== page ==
Argentina's Vice President Cristina Fernandez de Kirchner speaks onstage during a party rally inside the Diego Maradona stadium, in La Plata, on the outskirts of Buenos Aires, Argentina Nov 17, 2022. (AGUSTIN MARCARIAN / REUTERS)
BUENOS AIRES – An Argentine court sentenced Vice-President Cristina Fernandez de Kirchner to six years in jail and disqualified her from holding public office in a high-profile corruption case on Tuesday.
The powerful vice-president, who has temporary immunity due to her current role, will not face immediate prison time and is expected to appeal the sentence, with the case likely to spend years winding through higher courts.
Lawyers said that Fernandez de Kirchner would not go to jail any time soon due to a likely long appeals process and her immunity while serving as vice president. She would need to leave or be removed from office before she could be sent to prison
Technically, she could run for office while the appeals are pending, but she said on Tuesday that she "would not be a candidate for anything" in next year's general election.
Fernandez de Kirchner, who served as president for two terms between 2007 and 2015 and commands rock-star crowds of supporters, faced charges of alleged corruption in the awarding of public works during her presidency. She has denied the allegations and called the court a "firing squad."
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In a livestreamed sentencing, judges from Federal Court 2 in Buenos Aires city found Fernandez de Kirchner guilty as the "criminally responsible author of the crime of fraudulent administration to the detriment of the public administration."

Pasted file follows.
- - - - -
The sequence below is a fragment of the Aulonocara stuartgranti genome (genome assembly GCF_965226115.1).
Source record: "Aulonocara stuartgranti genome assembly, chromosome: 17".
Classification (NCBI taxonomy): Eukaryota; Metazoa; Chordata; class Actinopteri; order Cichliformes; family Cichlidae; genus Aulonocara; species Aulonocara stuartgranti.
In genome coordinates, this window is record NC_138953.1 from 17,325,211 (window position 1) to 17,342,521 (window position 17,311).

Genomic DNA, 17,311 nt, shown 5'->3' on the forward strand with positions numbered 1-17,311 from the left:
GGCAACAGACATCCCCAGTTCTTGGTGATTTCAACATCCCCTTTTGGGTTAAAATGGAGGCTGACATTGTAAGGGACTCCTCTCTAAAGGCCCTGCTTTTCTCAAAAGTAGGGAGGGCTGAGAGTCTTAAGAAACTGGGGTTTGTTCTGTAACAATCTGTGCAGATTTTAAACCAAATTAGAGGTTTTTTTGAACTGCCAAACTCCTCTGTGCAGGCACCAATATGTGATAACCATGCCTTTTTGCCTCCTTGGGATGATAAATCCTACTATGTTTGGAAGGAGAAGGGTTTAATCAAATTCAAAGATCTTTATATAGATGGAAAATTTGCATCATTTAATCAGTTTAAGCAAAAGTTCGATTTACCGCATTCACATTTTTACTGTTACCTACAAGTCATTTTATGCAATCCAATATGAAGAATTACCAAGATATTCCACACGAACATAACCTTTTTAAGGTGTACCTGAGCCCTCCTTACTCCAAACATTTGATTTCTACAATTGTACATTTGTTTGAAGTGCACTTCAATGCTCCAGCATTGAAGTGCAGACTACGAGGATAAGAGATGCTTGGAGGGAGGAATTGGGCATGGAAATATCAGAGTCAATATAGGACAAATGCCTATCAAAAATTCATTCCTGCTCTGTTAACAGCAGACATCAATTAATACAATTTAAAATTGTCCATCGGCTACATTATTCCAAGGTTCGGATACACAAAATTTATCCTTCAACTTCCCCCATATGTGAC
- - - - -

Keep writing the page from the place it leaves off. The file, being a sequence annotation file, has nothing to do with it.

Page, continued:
The court acquitted her on another count of "illicit association".
Prosecutors had alleged that public works contracts were handed to construction magnate and ally Lazaro Baez, who channeled money back to Fernandez de Kirchner and late husband Nestor Kirchner, also a former president. Defenders of the vice president maintain she is a victim of judicial persecution.
Baez was also sentenced on Tuesday to six years in prison.
A supporter places a flag depicting Argentine Vice-President Cristina Fernandez de Kirchner outside the Comodoro Py courthouse before Cristina Fernandez's trial in a corruption case, in Buenos Aires, Argentina Dec 6, 2022. (AGUSTIN MARCARIAN / REUTERS)
"It is clear that the idea was always to condemn me," Fernandez de Kirchner said in a live video on her YouTube platform after the sentencing. "This is a parallel state and judicial mafia."
She suggested - though didn't say outright - that she would appeal the verdict, adding that the real impact would come from being disqualified for elected office.
"In 2023 I will not be a candidate for anything, I will no longer have privileges," she said, adding she would step down when the current government term ends in December next year. "My name is not going to be on any ballot."
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Lawyers said that Fernandez de Kirchner would not go to jail any time soon due to a likely long appeals process and her immunity while serving as vice-president. She would need to leave or be removed from office before she could be sent to prison.
"She is one of the officials whose removal requires a political trial," said lawyer Alejandro Carrio, adding that higher courts could spend years going over appeals up to the Supreme Court. "I do not see the process with a case of this magnitude taking less than three years."
The country is on edge after a long economic crisis and inflation heading toward 100 percent. Supporters of Fernandez de Kirchner gathered in the streets after she survived an assassination attempt this year.
The ruling Peronist government of President Alberto Fernandez is facing a tough battle to fend off a challenge from the conservative opposition in the 2023 election.
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